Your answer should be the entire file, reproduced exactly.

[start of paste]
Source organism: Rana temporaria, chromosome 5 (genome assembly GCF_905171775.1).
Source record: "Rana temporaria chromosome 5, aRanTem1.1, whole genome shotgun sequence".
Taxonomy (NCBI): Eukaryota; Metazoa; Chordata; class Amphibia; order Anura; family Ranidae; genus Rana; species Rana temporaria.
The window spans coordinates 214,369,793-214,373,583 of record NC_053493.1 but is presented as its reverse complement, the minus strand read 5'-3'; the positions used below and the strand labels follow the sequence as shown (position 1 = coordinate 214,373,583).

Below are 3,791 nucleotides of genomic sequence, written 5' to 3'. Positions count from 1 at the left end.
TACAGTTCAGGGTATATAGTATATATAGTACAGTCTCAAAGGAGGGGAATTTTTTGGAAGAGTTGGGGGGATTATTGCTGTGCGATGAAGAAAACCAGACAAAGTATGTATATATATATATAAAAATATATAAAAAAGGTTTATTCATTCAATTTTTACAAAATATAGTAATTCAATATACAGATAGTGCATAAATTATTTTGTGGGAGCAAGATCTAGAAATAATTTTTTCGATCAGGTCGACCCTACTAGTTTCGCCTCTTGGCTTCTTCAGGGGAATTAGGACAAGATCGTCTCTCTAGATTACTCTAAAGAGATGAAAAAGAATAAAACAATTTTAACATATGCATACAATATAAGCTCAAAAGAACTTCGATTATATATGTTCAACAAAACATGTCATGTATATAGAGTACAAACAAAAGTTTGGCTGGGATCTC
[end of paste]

Source organism: Rana temporaria, chromosome 5 (genome assembly GCF_905171775.1).
Source record: "Rana temporaria chromosome 5, aRanTem1.1, whole genome shotgun sequence".
Taxonomy (NCBI): Eukaryota; Metazoa; Chordata; class Amphibia; order Anura; family Ranidae; genus Rana; species Rana temporaria.
The window spans coordinates 214,369,793-214,373,583 of record NC_053493.1 but is presented as its reverse complement, the minus strand read 5'-3'; the positions used below and the strand labels follow the sequence as shown (position 1 = coordinate 214,373,583).

Below are 3,791 nucleotides of genomic sequence, written 5' to 3'. Positions count from 1 at the left end.
TACAGTTCAGGGTATATAGTATATATAGTACAGTCTCAAAGGAGGGGAATTTTTTGGAAGAGTTGGGGGGATTATTGCTGTGCGATGAAGAAAACCAGACAAAGTATGTATATATATATATAAAAATATATAAAAAAGGTTTATTCATTCAATTTTTACAAAATATAGTAATTCAATATACAGATAGTGCATAAATTATTTTGTGGGAGCAAGATCTAGAAATAATTTTTTCGATCAGGTCGACCCTACTAGTTTCGCCTCTTGGCTTCTTCAGGGGAATTAGGACAAGATCGTCTCTCTAGATTACTCTAAAGAGATGAAAAAGAATAAAACAATTTTAACATATGCATACAATATAAGCTCAAAAGAACTTCGATTATATATGTTCAACAAAACATGTCATGTATATAGAGTACAAACAAAAGTTTGGCTGGGATCTC